The centrepiece of this information war has become the extent of civilian casualties in Afghanistan. Recognising that the U.S/NATO combine and the Taliban each has a direct interest in spinning the message with respect to the extent, gender and age of civilian casualties to its own advantage, it is necessary to adopt a healthy scepticism regarding the claims from both sides. Greater credence can be given to sources that are more independent, for instance, Pahjwok Afghan News, Agence France Presse, the Afghan Human Rights Commission, the Revolutionary Association of the Women of Afghanistan (RAWA), and the like, rather than the more partisan ones such as Associated Press, Human Rights Watch, UNAMA, Jihad Unspun, and so on. The Afghan Victim Memorial database attempts to navigate safely, or, as accurately as possible, in this sea of conflicting assertions.

The number of air strikes has been decreasing from the last third of 2008.7 On the other hand, recent deadly night-time raids by the U.S. Special Forces (President Obama has stated he will rely more upon such raids 8.) have angered Afghans. Even Associated Press admitted that three recent U.S. Special Forces operations killed 50 people the vast majority civilians.9

In December 2008, U.S. Special Forces killed at least six Afghan policemen and injured another 13.10 A report published by the Afghanistan Independent Human Rights Commission castigated foreign forces ground attacks in Kandahar Province.11 The report noted: The combination of abusive behaviour and violent breaking and entry into civilians homes in the middle of the night stokes almost as much anger and resentment toward pro-government forces as the more lethal air strikes.

Afghan villagers reactions to the U.S/NATO strikes may be viewed on a rare video put out by Al Jazeera on January 27, called U.S. raid fuels Afghan anger.

Increasingly, we find independent analysts asking whether Afghanistan is going to be Obamas Iraq.12 An even more prescient view has been recently articulated by Gwynne Dyer, author of War. The Lethal Custom, who argues that Obama is on the verge of going down in history the LBJ way.13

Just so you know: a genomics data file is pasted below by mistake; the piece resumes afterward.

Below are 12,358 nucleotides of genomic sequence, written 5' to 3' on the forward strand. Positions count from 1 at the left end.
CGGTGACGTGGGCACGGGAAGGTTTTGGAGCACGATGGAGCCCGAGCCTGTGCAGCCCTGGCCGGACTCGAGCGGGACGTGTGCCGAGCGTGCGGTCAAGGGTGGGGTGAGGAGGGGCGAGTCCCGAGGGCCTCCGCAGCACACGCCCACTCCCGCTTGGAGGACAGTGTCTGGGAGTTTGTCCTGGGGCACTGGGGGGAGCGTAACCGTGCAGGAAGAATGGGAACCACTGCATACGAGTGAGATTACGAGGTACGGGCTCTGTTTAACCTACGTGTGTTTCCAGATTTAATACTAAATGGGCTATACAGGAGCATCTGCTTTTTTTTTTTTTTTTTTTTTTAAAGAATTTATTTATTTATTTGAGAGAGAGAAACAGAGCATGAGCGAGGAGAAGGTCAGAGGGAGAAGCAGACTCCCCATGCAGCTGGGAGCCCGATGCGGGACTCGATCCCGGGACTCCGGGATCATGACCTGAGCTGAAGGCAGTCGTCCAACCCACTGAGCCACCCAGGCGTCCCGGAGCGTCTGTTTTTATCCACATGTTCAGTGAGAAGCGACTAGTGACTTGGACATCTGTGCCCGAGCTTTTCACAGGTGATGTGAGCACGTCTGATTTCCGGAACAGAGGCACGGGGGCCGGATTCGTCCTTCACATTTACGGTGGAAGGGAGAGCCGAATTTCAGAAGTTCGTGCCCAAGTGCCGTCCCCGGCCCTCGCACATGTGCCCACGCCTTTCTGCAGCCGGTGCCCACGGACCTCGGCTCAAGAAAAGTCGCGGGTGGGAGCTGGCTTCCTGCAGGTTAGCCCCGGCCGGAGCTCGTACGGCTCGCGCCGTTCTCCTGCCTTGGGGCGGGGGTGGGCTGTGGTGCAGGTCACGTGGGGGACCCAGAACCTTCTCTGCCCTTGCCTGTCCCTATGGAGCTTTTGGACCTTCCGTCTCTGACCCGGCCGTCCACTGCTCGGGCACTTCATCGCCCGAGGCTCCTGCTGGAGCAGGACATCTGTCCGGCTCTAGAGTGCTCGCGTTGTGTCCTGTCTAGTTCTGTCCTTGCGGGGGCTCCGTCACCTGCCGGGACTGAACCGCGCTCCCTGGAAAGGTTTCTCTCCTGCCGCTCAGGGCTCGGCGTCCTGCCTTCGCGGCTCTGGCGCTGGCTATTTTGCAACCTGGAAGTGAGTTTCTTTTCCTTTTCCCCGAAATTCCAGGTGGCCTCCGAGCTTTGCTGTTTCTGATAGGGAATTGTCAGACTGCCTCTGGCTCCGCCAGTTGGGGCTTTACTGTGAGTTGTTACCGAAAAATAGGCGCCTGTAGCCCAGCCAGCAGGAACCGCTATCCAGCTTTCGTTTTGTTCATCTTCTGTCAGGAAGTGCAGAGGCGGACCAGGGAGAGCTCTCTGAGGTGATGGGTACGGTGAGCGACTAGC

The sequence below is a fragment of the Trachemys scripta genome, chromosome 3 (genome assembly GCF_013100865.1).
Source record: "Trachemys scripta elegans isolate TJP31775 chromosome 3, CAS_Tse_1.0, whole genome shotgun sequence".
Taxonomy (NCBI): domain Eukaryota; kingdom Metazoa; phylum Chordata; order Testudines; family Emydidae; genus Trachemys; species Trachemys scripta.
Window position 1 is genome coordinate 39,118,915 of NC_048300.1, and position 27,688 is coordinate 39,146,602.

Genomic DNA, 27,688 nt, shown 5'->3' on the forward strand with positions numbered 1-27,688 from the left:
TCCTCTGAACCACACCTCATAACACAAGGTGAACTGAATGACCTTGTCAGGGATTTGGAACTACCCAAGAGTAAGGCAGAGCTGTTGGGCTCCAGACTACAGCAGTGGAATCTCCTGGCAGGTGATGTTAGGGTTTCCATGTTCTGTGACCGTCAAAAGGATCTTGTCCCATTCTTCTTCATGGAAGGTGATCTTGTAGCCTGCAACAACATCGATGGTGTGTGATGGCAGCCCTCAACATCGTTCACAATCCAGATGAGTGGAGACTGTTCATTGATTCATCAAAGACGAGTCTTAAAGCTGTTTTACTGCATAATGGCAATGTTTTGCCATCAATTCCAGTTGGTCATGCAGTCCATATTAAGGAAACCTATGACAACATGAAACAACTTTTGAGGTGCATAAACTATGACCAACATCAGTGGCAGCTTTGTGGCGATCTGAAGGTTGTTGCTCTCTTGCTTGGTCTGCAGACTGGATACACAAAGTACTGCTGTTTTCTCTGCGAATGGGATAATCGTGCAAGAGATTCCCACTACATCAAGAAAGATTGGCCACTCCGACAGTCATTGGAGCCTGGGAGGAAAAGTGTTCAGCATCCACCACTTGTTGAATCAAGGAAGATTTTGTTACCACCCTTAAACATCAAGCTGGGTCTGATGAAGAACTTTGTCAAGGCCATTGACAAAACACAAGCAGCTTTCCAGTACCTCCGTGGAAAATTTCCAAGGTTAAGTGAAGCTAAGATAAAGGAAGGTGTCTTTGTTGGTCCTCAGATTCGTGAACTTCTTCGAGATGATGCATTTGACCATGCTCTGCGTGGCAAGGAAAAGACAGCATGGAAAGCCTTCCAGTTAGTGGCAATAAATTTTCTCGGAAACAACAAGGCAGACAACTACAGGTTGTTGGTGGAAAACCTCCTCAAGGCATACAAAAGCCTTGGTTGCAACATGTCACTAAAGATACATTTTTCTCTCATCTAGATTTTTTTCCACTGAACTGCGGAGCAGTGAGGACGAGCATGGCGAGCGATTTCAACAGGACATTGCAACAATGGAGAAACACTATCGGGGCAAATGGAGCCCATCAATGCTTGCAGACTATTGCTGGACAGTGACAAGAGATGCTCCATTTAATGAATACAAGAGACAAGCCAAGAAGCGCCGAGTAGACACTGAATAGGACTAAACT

There is not a lot in common between President John F. Kennedy and President George W. Bush, but they were both ideological crusaders who got the U.S. mired in foreign wars it could not win and did not need to win. They then bequeathed those wars to Presidents who had ambitious reform agendas in domestic politics and little interest or experience in foreign affairs. That bequest destroyed Lyndon B. Johnson, who took the rotten advice of the military and civilian advisers he inherited from Kennedy because there was not much else on offer in Washington at the time.

Obama is drifting into the same dangerous waters, and the rotten advice he is getting from strategists who believe in the war on terror could do him in, too.

1. Dead Body of Boy Killed by Foreign Forces Laid to Rest by Mohammad Norman; Pahjwok Afghan News (January 3, 2009).

4. See Marc W. Herolds original dossier, A Dossier on Civilian Victims of United States Aerial Bombing of Afghanistan: A Comprehensive Accounting [revised], Cursor.org (March 2002) at https://cursor.org/stories/civilian_deaths.htm

7. See Strikes in Afghanistan Decline as Flights Rise by Bruce Rolfsen; Air Force Times (November 19, 2008).

9. Afghans Threaten U.S. Troops over Civilian Deaths. Angry Afghans Threaten U.S. Troops after Special Forces Raids Kill Civilians by Jason Straziuoso; AP News (January 31, 2009)

10. Afghan Police Killed Mistakenly by U.S. Special Forces by Jason Straziuoso; Associated Press (December 10, 2008).

13. Obama Risks Going Down in History (the LBJ Way) by Gwynne Dyer; The Canberra Times (January 29, 2009) at https://www.canberratimes.com.au/news/opinion/editorial/general/obama-risks-going-down-in-history-the-lbj-way/1419139.aspx